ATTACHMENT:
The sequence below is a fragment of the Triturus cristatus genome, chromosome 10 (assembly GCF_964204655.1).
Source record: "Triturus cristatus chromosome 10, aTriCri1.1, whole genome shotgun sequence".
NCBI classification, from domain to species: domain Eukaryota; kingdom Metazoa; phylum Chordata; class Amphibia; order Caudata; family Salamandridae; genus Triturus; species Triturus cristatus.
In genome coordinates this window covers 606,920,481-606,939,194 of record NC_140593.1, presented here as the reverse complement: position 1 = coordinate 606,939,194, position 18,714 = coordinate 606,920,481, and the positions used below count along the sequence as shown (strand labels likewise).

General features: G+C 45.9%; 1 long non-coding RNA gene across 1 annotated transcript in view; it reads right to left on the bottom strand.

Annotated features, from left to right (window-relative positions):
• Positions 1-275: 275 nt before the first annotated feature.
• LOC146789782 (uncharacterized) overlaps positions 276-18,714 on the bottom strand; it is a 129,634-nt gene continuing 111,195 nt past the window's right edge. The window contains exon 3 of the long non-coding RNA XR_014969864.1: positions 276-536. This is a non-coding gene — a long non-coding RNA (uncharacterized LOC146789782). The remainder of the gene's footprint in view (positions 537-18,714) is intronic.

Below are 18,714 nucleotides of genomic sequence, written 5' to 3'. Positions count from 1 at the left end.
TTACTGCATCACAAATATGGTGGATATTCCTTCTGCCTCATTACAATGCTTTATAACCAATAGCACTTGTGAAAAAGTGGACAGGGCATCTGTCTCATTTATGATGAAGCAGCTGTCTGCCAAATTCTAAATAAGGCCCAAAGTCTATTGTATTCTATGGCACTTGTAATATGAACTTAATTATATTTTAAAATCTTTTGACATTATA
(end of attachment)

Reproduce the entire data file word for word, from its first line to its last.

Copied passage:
The sequence below is a fragment of the Triturus cristatus genome, chromosome 10 (assembly GCF_964204655.1).
Source record: "Triturus cristatus chromosome 10, aTriCri1.1, whole genome shotgun sequence".
NCBI classification, from domain to species: domain Eukaryota; kingdom Metazoa; phylum Chordata; class Amphibia; order Caudata; family Salamandridae; genus Triturus; species Triturus cristatus.
In genome coordinates this window covers 606,920,481-606,939,194 of record NC_140593.1, presented here as the reverse complement: position 1 = coordinate 606,939,194, position 18,714 = coordinate 606,920,481, and the positions used below count along the sequence as shown (strand labels likewise).

General features: G+C 45.9%; 1 long non-coding RNA gene across 1 annotated transcript in view; it reads right to left on the bottom strand.

Annotated features, from left to right (window-relative positions):
• Positions 1-275: 275 nt before the first annotated feature.
• LOC146789782 (uncharacterized) overlaps positions 276-18,714 on the bottom strand; it is a 129,634-nt gene continuing 111,195 nt past the window's right edge. The window contains exon 3 of the long non-coding RNA XR_014969864.1: positions 276-536. This is a non-coding gene — a long non-coding RNA (uncharacterized LOC146789782). The remainder of the gene's footprint in view (positions 537-18,714) is intronic.

Below are 18,714 nucleotides of genomic sequence, written 5' to 3'. Positions count from 1 at the left end.
TTACTGCATCACAAATATGGTGGATATTCCTTCTGCCTCATTACAATGCTTTATAACCAATAGCACTTGTGAAAAAGTGGACAGGGCATCTGTCTCATTTATGATGAAGCAGCTGTCTGCCAAATTCTAAATAAGGCCCAAAGTCTATTGTATTCTATGGCACTTGTAATATGAACTTAATTATATTTTAAAATCTTTTGACATTATA